Darryl originally chose engineering as his profession, but seeking to combine his creativity with his analytical skills, he eventually followed his father’s footsteps into architecture.
Why Passive House?
A growing number of Darryl’s clients have been wanting to invest more in their properties in order to use fewer resources and have a truely comfortable home. Involvement with his local Steiner School has also influenced Darryl’s interest in sustainability. This has lead Darryl to become a Certified Passive House Designer, putting him in a small but growing category of New Zealand designers.
What is Sustainability in Residential Design?
Good solar orientation and getting the thermal envelope right can avoid the need for a lot of machinery to make a home comfortable.
Passive Solar vs Passive House
Passive solar is how we’ve usually designed buildings – facing north with good overhangs, cross ventilation and thermal mass.
Passive House goes a step further, going into much more detail regarding the thermal envelope.
Darryl believes that the natural ventilation of passive solar design is not mutually exclusive to the design of Passive House homes in New Zealand. With our mild climate, we have the opportunity to open the doors when the weather is good. We just need to make sure the thermal envelope is good and complete again when we close the doors and windows. This comes down to good design, and attention to detail during construction.
Predictability and Measurability
Passive House allows us to predict and measure outcomes. This is good for clients because it can avoid over specifying.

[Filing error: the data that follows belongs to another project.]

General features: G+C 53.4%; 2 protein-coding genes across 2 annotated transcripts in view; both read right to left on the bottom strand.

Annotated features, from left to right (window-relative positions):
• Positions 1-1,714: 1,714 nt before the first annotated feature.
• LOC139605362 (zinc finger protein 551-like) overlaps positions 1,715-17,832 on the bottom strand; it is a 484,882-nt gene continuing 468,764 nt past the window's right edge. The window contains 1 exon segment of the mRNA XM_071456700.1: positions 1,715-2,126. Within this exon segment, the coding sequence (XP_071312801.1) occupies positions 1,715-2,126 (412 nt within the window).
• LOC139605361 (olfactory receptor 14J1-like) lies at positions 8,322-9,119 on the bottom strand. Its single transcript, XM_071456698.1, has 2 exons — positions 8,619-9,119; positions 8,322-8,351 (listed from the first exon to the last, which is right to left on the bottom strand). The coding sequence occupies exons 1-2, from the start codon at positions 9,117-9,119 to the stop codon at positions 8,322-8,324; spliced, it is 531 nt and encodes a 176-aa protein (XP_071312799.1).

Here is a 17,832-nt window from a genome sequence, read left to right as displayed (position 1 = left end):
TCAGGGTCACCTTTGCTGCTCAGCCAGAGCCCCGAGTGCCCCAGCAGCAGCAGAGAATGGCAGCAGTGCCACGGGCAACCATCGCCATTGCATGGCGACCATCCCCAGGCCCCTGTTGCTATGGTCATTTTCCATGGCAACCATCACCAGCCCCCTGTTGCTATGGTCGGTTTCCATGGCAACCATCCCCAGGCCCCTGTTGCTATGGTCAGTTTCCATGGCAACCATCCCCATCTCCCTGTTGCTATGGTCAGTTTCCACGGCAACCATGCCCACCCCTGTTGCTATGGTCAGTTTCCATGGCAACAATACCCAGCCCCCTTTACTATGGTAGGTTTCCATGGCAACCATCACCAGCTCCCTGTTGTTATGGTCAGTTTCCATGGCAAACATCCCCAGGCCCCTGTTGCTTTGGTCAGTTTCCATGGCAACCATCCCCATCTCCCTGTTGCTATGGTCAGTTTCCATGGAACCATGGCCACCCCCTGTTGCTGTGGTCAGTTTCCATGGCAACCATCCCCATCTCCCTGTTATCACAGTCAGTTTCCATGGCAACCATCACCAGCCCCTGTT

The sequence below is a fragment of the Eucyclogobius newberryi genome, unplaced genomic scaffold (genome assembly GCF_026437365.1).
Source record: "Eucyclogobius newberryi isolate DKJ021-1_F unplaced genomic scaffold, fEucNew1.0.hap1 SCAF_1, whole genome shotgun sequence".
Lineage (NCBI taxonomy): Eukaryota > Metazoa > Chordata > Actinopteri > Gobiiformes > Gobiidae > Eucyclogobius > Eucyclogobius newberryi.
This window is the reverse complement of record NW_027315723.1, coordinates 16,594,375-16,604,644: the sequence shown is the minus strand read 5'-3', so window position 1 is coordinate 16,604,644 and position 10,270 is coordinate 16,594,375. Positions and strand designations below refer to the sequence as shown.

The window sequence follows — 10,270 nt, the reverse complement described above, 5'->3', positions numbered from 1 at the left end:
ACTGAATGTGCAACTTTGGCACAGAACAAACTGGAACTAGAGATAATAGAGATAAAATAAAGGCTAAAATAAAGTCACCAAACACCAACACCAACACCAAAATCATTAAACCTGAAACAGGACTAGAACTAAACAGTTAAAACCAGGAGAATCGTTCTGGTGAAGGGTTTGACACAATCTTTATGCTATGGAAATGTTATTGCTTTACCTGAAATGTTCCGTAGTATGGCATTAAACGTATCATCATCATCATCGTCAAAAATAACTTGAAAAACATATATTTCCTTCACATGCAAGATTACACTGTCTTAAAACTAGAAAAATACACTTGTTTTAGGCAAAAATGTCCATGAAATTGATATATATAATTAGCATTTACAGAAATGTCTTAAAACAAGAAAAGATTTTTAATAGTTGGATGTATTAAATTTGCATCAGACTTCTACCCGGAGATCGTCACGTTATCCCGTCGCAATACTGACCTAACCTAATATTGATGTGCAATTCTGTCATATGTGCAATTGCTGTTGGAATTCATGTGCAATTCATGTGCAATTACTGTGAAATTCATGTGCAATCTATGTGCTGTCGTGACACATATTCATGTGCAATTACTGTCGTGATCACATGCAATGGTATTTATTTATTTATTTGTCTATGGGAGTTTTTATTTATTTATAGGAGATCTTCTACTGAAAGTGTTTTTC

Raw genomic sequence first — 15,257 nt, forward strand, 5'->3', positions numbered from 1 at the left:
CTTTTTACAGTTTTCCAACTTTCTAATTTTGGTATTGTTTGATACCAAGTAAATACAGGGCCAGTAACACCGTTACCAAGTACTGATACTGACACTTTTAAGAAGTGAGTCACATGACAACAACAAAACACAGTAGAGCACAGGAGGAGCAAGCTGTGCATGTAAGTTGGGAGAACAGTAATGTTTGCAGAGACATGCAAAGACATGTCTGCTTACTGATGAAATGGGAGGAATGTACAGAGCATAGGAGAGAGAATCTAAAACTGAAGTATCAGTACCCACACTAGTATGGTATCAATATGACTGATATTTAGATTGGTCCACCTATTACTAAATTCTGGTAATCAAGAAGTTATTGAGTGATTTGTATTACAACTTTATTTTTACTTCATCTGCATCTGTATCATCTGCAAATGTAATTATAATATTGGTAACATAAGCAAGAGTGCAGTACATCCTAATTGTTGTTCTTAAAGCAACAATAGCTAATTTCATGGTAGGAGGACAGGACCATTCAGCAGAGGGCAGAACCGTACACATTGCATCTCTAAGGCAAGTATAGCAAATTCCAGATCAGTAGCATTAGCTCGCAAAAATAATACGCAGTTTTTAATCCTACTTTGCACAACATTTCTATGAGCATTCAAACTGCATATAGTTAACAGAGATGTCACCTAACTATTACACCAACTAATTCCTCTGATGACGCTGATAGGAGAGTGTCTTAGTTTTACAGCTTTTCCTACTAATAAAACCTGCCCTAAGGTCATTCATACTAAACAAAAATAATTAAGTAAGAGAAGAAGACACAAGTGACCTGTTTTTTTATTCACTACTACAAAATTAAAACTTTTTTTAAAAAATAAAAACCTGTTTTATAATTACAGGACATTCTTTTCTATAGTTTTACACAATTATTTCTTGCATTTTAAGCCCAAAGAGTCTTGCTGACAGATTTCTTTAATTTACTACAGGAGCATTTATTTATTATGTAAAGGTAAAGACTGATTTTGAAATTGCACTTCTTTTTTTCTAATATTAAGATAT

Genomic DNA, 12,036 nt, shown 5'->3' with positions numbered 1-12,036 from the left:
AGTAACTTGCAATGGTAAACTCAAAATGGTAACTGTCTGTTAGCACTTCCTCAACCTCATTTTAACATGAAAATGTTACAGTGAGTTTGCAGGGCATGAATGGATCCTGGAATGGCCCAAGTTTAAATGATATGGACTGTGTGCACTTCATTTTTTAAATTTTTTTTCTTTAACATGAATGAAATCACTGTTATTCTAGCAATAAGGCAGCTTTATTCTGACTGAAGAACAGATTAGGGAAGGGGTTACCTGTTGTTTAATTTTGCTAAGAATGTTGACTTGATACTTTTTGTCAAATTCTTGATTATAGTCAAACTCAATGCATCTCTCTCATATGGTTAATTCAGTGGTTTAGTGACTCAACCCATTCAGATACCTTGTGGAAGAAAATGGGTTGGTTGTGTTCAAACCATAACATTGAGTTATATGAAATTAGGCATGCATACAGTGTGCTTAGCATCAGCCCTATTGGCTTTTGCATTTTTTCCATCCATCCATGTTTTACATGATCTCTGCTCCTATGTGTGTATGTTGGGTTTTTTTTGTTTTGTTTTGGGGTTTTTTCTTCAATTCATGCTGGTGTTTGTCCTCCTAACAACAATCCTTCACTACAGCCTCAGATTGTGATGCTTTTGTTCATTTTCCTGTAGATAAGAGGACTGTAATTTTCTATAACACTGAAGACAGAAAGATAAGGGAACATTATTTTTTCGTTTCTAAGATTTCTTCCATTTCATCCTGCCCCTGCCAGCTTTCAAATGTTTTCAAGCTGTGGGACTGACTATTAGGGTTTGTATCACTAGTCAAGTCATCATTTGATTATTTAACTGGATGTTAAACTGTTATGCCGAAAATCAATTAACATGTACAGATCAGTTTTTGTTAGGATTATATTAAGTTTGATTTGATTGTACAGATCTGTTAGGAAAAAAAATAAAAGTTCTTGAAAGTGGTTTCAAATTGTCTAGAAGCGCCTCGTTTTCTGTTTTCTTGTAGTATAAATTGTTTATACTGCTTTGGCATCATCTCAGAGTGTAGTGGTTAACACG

The tool of choice for Passive House Designers is the Passive House Planning Package (PHPP) and can accurately predict the ultimate energy use of a home to within about 10%. This gives designers like Darryl the ability to very accurately predict the likely future power bills for his clients (or how many solar panels they might need to not have any power bills!). Perhaps even more importantly for occupants, the software also allows people to see the internal temperatures they can expect from their design.
Growing Demand for Better Buildings
There is a growing demand for better performing buildings, driven by a desire to reduce energy demand from the grid, improve comfort and improve health.
The building envelope is the skin around the whole building. With traditional design, the envelope typically goes wrong in the detailing, where thermal bridges allow heat to leak out of the building. Small but constant leaks, like a dripping tap, can lead to a great deal of loss over time.
How to get a Good Building
- Get a good architect
- Site the house well with good orientation to the sun and layout
- Invest in the envelope
To find out more, check out Sang Architects.